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A look at the life of Alfred Kinsey, a pioneer in the area of human sexuality research, whose 1948 publication "Sexual Behavior in the Human Male" was one of the first recorded works that saw science address sexual behavior.

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Nominated for 1 Oscar. Another 17 wins & 48 nominations. See more awards »

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Cast

Cast overview, first billed only:
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Paul Gebhard
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Herman Wells
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Alan Gregg
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Alice Martin
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Kenneth Braun
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Huntington Hartford
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Sara Kinsey
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Barbara Merkle
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Martha Pomeroy
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Storyline

Called Prok as an adult (short for Professor Kinsey), Alfred Kinsey has been interested in biology since he was a child growing up in the early twentieth century, despite the criticisms of such being evil nonsense from his overbearing and devoutly Christian father, professor Alfred Seguine Kinsey. Prok goes on to become a biology professor at Indiana University, initially focusing on the study of gall wasps. But those studies in combination with questions from his students, coming to terms with the needs of sex with his own wife, a former student of his named Clara McMillen (who he calls Mac), and what he sees as the gross misinformation on the subject currently within popular belief makes him change his focus to human sexuality. Many of those gross untruths - as he sees them - are that oral sex and masturbation cause a slew of maladies, which are perpetuated by what is presented in the university's hygiene class taught by Professor Thurman Rice. With the approval of faculty head ... Written by Huggo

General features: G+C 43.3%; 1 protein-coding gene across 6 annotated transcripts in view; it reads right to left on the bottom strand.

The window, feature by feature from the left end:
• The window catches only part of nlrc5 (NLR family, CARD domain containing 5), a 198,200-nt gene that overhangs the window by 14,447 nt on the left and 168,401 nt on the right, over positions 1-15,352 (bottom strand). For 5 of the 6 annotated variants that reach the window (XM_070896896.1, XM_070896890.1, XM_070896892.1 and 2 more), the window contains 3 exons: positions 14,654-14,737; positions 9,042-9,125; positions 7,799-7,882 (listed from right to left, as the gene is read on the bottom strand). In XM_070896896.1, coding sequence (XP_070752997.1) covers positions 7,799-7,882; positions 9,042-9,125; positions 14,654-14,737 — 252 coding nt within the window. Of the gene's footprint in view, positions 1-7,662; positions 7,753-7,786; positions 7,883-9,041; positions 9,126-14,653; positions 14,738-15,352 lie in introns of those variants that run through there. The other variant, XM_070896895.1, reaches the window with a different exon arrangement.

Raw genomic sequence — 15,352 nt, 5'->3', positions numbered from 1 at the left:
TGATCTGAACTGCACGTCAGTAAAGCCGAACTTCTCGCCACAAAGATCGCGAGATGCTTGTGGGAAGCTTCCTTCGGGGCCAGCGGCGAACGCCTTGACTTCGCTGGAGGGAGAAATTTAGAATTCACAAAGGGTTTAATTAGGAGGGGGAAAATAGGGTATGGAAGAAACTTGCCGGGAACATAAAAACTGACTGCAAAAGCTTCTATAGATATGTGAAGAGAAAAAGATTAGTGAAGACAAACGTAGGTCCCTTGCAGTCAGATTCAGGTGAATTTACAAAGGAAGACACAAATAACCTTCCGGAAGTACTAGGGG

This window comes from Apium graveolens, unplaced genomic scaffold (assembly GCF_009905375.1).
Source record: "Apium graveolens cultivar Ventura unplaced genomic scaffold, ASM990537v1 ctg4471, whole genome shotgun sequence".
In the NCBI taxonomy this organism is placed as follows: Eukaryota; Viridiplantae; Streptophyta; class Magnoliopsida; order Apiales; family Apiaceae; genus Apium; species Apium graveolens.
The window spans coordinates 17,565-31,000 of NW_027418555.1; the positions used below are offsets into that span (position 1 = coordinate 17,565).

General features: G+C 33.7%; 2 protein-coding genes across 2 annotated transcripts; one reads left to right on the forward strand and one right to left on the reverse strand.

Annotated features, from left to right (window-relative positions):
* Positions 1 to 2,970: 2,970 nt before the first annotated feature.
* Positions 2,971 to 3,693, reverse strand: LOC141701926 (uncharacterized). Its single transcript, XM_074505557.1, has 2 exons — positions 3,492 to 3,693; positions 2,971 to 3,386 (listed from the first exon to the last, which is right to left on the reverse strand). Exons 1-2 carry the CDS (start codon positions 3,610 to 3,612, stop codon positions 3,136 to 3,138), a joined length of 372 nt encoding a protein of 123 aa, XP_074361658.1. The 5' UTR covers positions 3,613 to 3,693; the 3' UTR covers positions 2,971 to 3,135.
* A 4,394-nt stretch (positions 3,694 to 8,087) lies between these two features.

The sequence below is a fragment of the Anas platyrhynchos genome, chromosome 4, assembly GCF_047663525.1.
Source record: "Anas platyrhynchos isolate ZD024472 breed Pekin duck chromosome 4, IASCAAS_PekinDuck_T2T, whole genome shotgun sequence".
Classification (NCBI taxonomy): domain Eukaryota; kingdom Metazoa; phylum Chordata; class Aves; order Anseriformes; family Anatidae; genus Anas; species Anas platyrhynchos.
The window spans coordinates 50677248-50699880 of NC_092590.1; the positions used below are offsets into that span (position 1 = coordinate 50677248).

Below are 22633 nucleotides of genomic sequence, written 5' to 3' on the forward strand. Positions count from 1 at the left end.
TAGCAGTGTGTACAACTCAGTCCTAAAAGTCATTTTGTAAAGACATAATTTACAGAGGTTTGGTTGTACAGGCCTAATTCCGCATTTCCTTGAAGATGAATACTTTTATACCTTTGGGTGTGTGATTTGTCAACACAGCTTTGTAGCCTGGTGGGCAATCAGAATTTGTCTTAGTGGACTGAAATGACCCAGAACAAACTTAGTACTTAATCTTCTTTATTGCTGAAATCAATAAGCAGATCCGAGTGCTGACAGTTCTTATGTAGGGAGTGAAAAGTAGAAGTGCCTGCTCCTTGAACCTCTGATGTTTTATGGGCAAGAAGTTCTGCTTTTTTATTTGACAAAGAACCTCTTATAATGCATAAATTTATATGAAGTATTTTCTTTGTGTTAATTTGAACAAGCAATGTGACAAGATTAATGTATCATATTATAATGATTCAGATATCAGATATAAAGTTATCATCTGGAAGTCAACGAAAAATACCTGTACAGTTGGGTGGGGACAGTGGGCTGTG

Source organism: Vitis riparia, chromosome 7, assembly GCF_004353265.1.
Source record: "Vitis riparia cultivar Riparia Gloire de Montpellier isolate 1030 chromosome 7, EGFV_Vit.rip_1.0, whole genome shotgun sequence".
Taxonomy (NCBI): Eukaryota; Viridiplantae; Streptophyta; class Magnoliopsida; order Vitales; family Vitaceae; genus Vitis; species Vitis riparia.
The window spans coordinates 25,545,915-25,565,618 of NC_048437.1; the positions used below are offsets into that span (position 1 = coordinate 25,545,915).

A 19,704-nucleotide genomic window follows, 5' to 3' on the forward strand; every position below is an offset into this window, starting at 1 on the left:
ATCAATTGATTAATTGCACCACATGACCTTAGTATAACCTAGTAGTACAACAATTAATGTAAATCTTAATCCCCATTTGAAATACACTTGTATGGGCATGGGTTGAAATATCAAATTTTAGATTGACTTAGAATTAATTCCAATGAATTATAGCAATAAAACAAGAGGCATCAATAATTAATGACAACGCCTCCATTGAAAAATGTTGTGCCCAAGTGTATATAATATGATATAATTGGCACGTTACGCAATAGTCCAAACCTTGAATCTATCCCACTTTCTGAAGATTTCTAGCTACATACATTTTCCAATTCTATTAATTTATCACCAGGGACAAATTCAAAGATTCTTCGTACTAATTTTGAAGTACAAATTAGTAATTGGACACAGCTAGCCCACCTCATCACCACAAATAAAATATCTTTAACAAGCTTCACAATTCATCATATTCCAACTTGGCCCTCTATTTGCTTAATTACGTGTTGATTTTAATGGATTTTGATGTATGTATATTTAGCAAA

Plot Summary | Plot Synopsis

Taglines:

Let's talk about sex.


Motion Picture Rating (MPAA)

Rated R for pervasive sexual content, including some graphic images and descriptions | See all certifications »

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Details

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Release Date:

7 January 2005 (USA)  »

Also Known As:

Dr. Kinsey  »

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Box Office

Budget:

$11,000,000 (estimated)

Opening Weekend:

$169,038 (USA) (12 November 2004)

Gross:

$10,214,647 (USA) (25 March 2005)
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Aspect Ratio:

2.35 : 1
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Did You Know?

Trivia

Cole Porter wrote the song "Too Darn Hot" for the Broadway musical "Kiss Me Kate," which premiered in 1948, the same year as the publication of Alfred Kinsey's book "Sexual Behavior in the Human Male". The song contains the lyrics "According to the Kinsey report / ev'ry average man you know / much prefers to play his favorite sport / when the temperature is low." The Ella Fitzgerald recording of this song is played on the soundtrack. When MGM produced its movie version, Kiss Me Kate (1953), the same year as the publication of Kinsey's "Sexual Behavior in the Human Female", the film's censors changed the lyrics to "According to the weather report...." See more »

Goofs